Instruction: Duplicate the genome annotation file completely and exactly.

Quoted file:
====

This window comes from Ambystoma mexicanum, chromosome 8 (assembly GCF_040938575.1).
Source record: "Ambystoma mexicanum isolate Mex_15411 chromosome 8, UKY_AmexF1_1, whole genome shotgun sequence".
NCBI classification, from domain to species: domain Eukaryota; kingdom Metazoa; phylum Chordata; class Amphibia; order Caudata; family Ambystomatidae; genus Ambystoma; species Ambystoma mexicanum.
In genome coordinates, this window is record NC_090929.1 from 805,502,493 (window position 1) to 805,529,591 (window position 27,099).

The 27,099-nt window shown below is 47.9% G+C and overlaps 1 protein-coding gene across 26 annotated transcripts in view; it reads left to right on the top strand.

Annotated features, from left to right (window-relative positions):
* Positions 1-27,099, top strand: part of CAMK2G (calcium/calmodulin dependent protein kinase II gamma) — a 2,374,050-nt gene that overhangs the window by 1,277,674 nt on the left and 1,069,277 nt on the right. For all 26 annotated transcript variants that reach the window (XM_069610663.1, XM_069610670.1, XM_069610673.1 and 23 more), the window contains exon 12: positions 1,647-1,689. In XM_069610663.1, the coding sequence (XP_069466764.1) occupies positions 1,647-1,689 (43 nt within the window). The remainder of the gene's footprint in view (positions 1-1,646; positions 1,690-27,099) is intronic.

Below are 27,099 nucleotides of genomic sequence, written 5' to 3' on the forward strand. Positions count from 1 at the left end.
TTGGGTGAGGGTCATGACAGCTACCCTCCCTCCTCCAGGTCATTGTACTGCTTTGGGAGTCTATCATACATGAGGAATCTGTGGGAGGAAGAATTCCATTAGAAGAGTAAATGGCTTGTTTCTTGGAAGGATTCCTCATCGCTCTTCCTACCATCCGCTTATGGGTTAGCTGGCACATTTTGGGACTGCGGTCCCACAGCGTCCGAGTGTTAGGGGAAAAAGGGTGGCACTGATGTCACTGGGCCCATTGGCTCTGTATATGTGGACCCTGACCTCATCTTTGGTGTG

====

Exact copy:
This window comes from Ambystoma mexicanum, chromosome 8 (assembly GCF_040938575.1).
Source record: "Ambystoma mexicanum isolate Mex_15411 chromosome 8, UKY_AmexF1_1, whole genome shotgun sequence".
NCBI classification, from domain to species: domain Eukaryota; kingdom Metazoa; phylum Chordata; class Amphibia; order Caudata; family Ambystomatidae; genus Ambystoma; species Ambystoma mexicanum.
In genome coordinates, this window is record NC_090929.1 from 805,502,493 (window position 1) to 805,529,591 (window position 27,099).

The 27,099-nt window shown below is 47.9% G+C and overlaps 1 protein-coding gene across 26 annotated transcripts in view; it reads left to right on the top strand.

Annotated features, from left to right (window-relative positions):
* Positions 1-27,099, top strand: part of CAMK2G (calcium/calmodulin dependent protein kinase II gamma) — a 2,374,050-nt gene that overhangs the window by 1,277,674 nt on the left and 1,069,277 nt on the right. For all 26 annotated transcript variants that reach the window (XM_069610663.1, XM_069610670.1, XM_069610673.1 and 23 more), the window contains exon 12: positions 1,647-1,689. In XM_069610663.1, the coding sequence (XP_069466764.1) occupies positions 1,647-1,689 (43 nt within the window). The remainder of the gene's footprint in view (positions 1-1,646; positions 1,690-27,099) is intronic.

Below are 27,099 nucleotides of genomic sequence, written 5' to 3' on the forward strand. Positions count from 1 at the left end.
TTGGGTGAGGGTCATGACAGCTACCCTCCCTCCTCCAGGTCATTGTACTGCTTTGGGAGTCTATCATACATGAGGAATCTGTGGGAGGAAGAATTCCATTAGAAGAGTAAATGGCTTGTTTCTTGGAAGGATTCCTCATCGCTCTTCCTACCATCCGCTTATGGGTTAGCTGGCACATTTTGGGACTGCGGTCCCACAGCGTCCGAGTGTTAGGGGAAAAAGGGTGGCACTGATGTCACTGGGCCCATTGGCTCTGTATATGTGGACCCTGACCTCATCTTTGGTGTG